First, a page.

Tuesday, September 21, 2010
There’s an excerpt out from his book Medium Raw about whether anyone interested in cooking should go to school for it or not. The chapter is called So You Wanna Be a Chef, but really, it applies to advertising and managing your career as much as anything. No matter what field you’re in, the gist of it is this: You better fucking love it—because too many times, it don’t love you. Perfect grammar aside, no matter what career you love, the article really is a must-read. His main point mirrors the dynamic found in advertising and how the wrong choices students make right out of school can haunt them down the road financially as well as professionally. He prefers *education* in the real world first—then decide whether to go to school or not.
I was *that* guy, having learned a lot working my way up to cook while still in high school, but I also knew I was only going to be able to learn so much without a formal education. Coin flipped, hello design. Can ad students get away with skipping school and jumping into an agency? Good luck. There’s so much specialization now that I doubt anyone could, especially someone focused on a technical discipline (like programming), could.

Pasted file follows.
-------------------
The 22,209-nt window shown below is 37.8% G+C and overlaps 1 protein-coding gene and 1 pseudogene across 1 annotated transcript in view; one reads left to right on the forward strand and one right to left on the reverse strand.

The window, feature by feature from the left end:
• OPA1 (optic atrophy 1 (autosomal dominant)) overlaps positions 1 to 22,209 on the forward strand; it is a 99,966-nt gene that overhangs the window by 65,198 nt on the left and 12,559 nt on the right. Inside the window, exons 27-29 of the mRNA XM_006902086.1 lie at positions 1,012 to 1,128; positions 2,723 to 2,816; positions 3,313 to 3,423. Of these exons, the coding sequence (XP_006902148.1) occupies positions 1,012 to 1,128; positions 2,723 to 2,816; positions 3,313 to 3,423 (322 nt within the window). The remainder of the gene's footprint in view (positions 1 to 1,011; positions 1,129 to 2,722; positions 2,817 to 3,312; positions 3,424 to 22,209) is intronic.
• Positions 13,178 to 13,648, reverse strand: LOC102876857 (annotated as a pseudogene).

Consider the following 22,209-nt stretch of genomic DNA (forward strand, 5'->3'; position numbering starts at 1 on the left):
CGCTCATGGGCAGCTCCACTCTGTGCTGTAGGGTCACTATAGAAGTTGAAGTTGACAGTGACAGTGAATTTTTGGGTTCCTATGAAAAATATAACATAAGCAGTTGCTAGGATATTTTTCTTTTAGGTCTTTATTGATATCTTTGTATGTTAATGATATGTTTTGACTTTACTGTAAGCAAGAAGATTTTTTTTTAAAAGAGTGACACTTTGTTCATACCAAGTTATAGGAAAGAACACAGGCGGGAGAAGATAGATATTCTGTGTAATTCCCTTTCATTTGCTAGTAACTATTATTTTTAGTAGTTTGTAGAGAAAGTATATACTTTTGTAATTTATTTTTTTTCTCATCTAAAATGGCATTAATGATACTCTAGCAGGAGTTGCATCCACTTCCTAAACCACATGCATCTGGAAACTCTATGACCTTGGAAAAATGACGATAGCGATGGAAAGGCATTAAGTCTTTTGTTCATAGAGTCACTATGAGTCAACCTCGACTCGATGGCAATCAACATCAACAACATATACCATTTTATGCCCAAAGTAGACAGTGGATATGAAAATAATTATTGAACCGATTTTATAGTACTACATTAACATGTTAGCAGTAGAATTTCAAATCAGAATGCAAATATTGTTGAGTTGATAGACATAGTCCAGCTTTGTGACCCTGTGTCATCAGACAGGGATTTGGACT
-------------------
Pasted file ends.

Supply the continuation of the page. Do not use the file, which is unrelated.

To this end, he thinks kids would do better to slum it and claw their way into the best restaurants while working for free. (Sounds like an internship at top ad agencies.) Everything else about the lifestyle is dead on, especially the drugs. His regrets become cautionary tales if you don’t care where you end up.
Luck apparently plays a part too, as it does with creatives. He’d be the first to say it was anything but that he was the one sharing a meal with Bill Murray instead of being a 53-old chef cooking their meal.
Posted 12:27 AM